Hsiang-Yu Yu

Dr. Hsiang-Yu Yu 16th chairperson

Just as the COVID epidemic was breaking out in Taiwan, with the support of members and supervisors, I took over as the 16th chairperson of the Taiwan Epilepsy Society. Thank you for giving me this opportunity to serve and take on this great responsibility. I believe the Society’s role is to provide resources and platforms to enable all involved in epilepsy care to obtain greater access to information and education, address current systemic problems, and generally improve care for epilepsy patients. Past directors and supervisors have already established a comprehensive academic methodology, and we can largely follow in their footsteps. However, given the changed environment, with rapidly developing new epilepsy diagnosis and treatment methods, as well as the changes brought by the COVID pandemic to health care in general, certain reforms and amendments are needed to the Society’s service model and goals in order to keep pace with the times. With the support of the current Board of Directors and supervisors, crucial tasks for the Society in the following two years will include: 


1. Professional education in epilepsy diagnosis and treatment: For members, seminars are continuously held to allow the exchange of new knowledge. Society members come from a range of professional backgrounds, including neurology, neurosurgery, pediatric neurology, radiology, nursing, medical examination, psychiatry, and other related fields. The arrangement of the various courses must take into account the needs of members with different training backgrounds. In our courses, we can provide teachers from these different backgrounds to expand the range of our professional knowledge of epilepsy. In addition, we plan to arrange intensive small-class EEG, epilepsy image interpretation, epilepsy gene interpretation, neuromodulation and other classes, and provide training certificates to participating trainees. 


2. International relations and exchanges: Given the suspension of mutual visits between countries caused by the COVID pandemic, opportunities for academic exchange have been drastically reduced, and many well established international relationships have been temporarily weakened. The Society will actively seek the best online communication practices to conduct international seminars of various sizes and types, invite international colleagues to participate, and also encourage ongoing member participation in relevant international events online. This is crucial to maintaining interaction between domestic and international epilepsy professionals, as it is crucial to improving the visibility of our domestic epilepsy care. Ultimately our goal is to return to the level of international communication that held before the pandemic.


3. Research cooperation: Interdisciplinary collaborative research is already an important trend. The Society will provide a platform to allow researchers with different training backgrounds to get to know each other and discover further opportunities to collaborate, thus greatly boosting member access to epilepsy-related research. The Society will continue its practice of providing research awards as we strive for ever greater integration of knowledge and resources.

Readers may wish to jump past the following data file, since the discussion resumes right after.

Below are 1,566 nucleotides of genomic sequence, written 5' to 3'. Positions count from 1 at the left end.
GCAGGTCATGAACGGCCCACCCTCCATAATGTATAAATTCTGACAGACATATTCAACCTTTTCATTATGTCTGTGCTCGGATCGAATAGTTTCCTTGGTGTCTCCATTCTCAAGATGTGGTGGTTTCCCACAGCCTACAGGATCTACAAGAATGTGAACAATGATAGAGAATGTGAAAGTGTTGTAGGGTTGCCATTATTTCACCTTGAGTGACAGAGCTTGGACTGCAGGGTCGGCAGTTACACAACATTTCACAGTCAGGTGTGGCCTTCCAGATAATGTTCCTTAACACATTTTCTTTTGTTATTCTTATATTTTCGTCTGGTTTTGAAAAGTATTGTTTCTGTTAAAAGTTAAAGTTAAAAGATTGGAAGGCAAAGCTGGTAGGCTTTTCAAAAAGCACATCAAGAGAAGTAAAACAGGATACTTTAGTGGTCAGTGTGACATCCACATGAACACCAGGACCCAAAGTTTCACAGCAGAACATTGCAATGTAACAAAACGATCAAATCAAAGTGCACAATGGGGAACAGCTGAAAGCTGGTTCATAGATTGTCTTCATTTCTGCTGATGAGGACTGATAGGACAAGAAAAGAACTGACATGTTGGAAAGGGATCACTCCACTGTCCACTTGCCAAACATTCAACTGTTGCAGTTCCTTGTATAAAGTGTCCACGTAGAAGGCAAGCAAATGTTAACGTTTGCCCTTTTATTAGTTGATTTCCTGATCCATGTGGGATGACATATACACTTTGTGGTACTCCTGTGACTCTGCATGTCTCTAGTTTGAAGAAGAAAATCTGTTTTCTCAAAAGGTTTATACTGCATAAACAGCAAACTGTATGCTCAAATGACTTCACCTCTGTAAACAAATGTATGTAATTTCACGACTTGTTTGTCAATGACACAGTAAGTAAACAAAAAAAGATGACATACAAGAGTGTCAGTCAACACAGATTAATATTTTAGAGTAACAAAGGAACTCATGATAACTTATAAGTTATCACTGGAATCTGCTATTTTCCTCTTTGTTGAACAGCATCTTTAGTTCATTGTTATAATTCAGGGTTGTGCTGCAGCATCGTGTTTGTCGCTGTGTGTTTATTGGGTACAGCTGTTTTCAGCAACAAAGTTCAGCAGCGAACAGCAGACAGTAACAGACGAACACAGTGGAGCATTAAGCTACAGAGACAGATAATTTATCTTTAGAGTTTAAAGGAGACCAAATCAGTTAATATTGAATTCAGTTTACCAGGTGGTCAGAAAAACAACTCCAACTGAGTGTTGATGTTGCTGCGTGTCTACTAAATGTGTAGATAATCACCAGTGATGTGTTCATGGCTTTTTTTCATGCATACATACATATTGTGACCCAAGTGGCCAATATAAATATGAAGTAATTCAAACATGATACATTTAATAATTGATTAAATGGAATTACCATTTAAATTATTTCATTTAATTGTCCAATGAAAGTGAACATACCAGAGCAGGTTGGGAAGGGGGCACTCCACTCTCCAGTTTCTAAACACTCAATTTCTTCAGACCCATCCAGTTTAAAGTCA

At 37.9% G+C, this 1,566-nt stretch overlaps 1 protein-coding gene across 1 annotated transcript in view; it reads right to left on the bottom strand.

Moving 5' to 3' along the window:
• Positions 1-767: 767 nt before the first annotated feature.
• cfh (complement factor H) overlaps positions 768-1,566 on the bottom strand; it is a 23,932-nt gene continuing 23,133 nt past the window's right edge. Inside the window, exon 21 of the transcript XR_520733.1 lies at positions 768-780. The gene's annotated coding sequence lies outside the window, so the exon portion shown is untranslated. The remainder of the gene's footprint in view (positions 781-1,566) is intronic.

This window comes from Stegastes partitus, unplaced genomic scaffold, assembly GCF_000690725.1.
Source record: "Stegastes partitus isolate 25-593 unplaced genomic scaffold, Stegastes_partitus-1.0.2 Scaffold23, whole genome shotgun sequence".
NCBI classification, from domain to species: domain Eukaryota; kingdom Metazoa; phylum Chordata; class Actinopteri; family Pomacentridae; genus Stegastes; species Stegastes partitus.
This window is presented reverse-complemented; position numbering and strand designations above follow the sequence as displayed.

4. Health insurance payments: Many epilepsy-related health insurance diagnosis and treatment payment items remain unreasonable and underestimated. The Society will actively participate in payment regulation meetings of the National Health Insurance Administration as these relate to epilepsy diagnosis and treatment, and will engage discussions with its parent Taiwan Neurological Society in order to strengthen cooperation. Applications will be submitted regarding regulation items that need to be added or revised. By these means we can maintain a friendly environment for professionals currently engaged in epilepsy care and encourage young doctors to enter the field by example of the reasonable model of support they see provided to their teachers. 


5. Public policy and social education: Patients with epilepsy require support at the psychosocial level, and the widespread public misunderstanding of epilepsy needs to be corrected. As a professional organization, it is our duty to participate in public policies that relate to patients with epilepsy (including driving, disability, and other laws and regulations) as well as public education (such as through epilepsy awareness courses in schools and various industries). We hope members actively participate in these efforts.


6. Sharing of resources and clinical guidelines: In order to provide members with the latest and most reliable information, clinical guidelines published by the Society are updated at least once every two years. Examinations, medicines, or treatments offered may differ between medical institutions. The Society’s social platform allows members to seek assistance and share less common treatment options offered by their respective medical institutions, thus expediting cooperation between members.


Since its founding thirty years ago, the Taiwan Epilepsy Society has earned an excellent reputation as a professional medical association. The solid dedication of many predecessors has allowed the Society to achieve today’s results. I hope that during these two years more young people, as well as more professionals from different backgrounds, join with us in sharing resources and strengthening each other’s efforts to improve epilepsy care. I also invite all members and advanced professionals to offer guidance and advice. Finally, during this difficult time of pandemic, I hope you all take care of your safety!




Dr. Hsiang-Yu Yu